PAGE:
It’s one thing to make the right hires. But to get the most out of each employee you onboard, you need a strategy for increasing employee engagement in meaningful ways.
Thankfully, that isn’t as hard as many make it out to be.
The Push for Increasing Employee Engagement
Increasing employee engagement means different things to different people. However, it’s generally used to describe the level of commitment employees show toward their work and the values of the company they work for.
As entrepreneur Corey Moseley puts it, “Engaged employees show up and are involved, not only because they’re paid to be, but because they’re invested, emotionally or otherwise.”
As a business owner, maximizing employee engagement on both an individual and collective basis should be one of your primary objectives. When you enhance engagement, you’ll reap rewards like better productivity, higher customer satisfaction, better retention, and stronger loyalty.
6 Engagement-Boosting Tactics to Try
Most business owners have a theoretical understanding of the importance of employee engagement. The issue isn’t appreciating the need for greater engagement — it’s going out and proactively cultivating it. So without further delay, let’s dig into some specific tactics you can implement in the coming days and weeks:
1. Cultivate a Meaningful Culture
No factor plays a more definitive and transformative role in enhancing engagement (or suppressing it, for that matter) than company culture. The right culture sets the tone for how employees relate to the business, customers, and one another. Your culture should prioritize the collective embrace of common goals — goals that are set with representation from people at all levels of the corporate hierarchy. It can’t be an “us vs. them” mentality. Everyone has to work together and see others at every level as teammates.
2. Allow Scheduling Flexibility
The 9-to-5 routine is dead. If you’re asking employees to come into the office for set hours — punching in and punching out — you’re lulling them to sleep.
No two employees work the same way. Some people do their best work early in the morning. Others hit their stride in the late afternoon or evening. You can account for this by allowing scheduling flexibility. This includes both when employees work and where they work. When employees see that you’re willing to work with them, their appreciation and loyalty will blossom.
3. Give Autonomy
Employees also want to feel they have the freedom to accomplish the tasks you set before them. Too much red tape stifles creativity, limits productivity, and produces feelings of cynicism and resentment.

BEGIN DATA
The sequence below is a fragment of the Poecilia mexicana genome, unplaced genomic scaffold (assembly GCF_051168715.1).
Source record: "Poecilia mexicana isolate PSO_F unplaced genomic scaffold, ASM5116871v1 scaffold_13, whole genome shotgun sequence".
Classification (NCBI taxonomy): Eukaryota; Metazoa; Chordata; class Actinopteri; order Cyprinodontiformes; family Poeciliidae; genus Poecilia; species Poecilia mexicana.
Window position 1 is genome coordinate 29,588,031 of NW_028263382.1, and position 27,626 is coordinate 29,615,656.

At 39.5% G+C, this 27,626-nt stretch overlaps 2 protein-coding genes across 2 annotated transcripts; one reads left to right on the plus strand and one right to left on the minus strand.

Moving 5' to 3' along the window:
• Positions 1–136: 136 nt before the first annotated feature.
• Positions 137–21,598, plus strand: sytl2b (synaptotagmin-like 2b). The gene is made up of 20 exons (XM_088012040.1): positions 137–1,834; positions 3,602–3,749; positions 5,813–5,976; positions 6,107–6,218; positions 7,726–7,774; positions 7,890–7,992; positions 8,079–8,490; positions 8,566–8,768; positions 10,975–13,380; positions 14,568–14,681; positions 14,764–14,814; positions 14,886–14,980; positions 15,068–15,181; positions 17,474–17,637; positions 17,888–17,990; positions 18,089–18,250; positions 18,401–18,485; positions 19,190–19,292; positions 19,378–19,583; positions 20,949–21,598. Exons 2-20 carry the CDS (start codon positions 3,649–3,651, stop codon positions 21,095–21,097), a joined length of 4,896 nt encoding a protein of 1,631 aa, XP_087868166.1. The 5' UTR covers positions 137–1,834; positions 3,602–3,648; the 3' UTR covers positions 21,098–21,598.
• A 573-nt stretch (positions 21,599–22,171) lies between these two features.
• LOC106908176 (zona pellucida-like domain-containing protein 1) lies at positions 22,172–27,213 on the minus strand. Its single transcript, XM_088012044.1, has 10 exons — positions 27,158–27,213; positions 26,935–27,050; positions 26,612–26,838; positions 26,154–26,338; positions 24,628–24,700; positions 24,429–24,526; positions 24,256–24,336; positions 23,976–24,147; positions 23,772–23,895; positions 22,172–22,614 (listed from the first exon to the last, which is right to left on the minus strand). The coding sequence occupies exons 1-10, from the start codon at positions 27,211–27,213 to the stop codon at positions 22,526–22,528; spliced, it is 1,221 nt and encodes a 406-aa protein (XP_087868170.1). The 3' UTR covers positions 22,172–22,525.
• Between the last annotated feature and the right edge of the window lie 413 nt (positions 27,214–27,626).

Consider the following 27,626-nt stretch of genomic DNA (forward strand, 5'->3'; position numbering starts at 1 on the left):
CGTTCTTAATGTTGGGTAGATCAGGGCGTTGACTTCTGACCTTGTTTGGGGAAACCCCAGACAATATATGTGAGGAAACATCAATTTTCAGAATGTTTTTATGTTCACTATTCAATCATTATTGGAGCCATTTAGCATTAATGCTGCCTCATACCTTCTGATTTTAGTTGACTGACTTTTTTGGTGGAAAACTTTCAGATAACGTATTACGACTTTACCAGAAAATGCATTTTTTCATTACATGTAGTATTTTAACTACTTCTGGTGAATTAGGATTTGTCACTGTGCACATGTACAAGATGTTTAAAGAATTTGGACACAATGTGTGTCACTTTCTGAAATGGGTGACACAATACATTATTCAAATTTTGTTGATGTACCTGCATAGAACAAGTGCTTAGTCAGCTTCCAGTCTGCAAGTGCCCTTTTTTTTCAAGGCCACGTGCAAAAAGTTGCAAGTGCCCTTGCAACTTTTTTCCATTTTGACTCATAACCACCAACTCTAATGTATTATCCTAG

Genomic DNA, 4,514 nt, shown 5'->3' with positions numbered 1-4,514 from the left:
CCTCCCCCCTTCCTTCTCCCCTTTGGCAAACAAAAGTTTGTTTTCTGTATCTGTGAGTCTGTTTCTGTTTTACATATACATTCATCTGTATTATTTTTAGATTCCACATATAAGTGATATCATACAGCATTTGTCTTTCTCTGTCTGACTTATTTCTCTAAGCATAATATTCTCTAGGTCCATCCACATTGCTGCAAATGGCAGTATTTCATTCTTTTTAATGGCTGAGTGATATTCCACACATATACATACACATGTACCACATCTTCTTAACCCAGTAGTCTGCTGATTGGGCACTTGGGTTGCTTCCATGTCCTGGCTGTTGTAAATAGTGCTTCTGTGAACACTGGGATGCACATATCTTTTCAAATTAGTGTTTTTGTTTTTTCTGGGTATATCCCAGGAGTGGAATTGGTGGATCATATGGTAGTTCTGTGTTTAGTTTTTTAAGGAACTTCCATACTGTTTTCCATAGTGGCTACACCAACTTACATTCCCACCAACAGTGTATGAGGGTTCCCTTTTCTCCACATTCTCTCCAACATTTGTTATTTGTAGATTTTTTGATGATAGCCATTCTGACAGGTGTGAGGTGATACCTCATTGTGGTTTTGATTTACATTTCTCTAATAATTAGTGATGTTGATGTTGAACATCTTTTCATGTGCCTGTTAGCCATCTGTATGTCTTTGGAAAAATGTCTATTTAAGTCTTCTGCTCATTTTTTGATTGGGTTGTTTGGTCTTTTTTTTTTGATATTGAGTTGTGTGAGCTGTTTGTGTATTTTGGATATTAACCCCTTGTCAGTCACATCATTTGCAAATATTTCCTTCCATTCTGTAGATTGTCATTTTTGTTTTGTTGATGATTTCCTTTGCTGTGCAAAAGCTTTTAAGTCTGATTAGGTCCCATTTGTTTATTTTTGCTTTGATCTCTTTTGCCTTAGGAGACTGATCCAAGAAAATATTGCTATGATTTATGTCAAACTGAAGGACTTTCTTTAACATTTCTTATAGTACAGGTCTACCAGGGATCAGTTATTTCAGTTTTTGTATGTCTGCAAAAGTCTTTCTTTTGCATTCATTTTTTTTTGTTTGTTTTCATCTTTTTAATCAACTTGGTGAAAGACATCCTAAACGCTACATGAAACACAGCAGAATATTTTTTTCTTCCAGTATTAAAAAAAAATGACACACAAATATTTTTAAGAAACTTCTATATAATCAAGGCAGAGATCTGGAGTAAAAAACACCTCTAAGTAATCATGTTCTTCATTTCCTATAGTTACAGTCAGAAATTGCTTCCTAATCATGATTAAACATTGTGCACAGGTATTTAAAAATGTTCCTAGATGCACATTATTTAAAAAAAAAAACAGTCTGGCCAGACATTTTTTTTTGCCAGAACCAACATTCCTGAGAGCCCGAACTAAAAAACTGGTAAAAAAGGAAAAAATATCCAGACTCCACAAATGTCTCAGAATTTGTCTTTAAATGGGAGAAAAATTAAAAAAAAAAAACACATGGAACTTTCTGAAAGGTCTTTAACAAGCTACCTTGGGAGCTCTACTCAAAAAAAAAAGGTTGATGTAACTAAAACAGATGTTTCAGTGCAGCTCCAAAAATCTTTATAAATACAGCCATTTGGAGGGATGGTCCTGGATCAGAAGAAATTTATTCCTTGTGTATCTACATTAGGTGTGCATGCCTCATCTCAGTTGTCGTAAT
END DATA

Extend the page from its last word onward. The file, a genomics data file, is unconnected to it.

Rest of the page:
Assuming you hire the right people — individuals who are talented and trustworthy — you should feel comfortable giving them a certain degree of autonomy to go out and make things happen. Will they make mistakes? Absolutely. But over time, they’ll learn to become better decision makers and strategists. This not only shapes them into more productive employees, but it also enhances your company culture and output.
4. Don’t Micromanage
This goes hand in hand with giving greater autonomy. The less you micromanage people, the more freedom they’ll feel to do their work in an efficient and productive manner.
Rather than hovering over employees, consider having weekly accountability meetings, where employees are expected to show up with very specific deliverables and progress reports. This sort of approach helps you stay on top of what your team is doing without having to press every minute of every day.
5. Integrate Digital Technology
It’s time to usher your office into the new age and implement the technology your team needs to be productive and engaged. One simple suggestion is to use digital signage throughout your office. It’s known to increase engagement and keep employees happier and more organized. You can show real-time metrics, monitor progression toward key business goals and acknowledge accomplishments.
6. Foster Healthy Relationships
Your employees need to have healthy relationships with one another. They don’t have to like each other in the sense that they’re best friends outside the office, but they should be able to cooperatively work together in a supportive capacity to move toward larger goals.
Is employee engagement the only factor in the success of your business? Far from it. But it’s one of the most underrated and oft-neglected factors. The sooner you prioritize it, the more productivity and efficiency you’ll breathe into the fiber of your organization.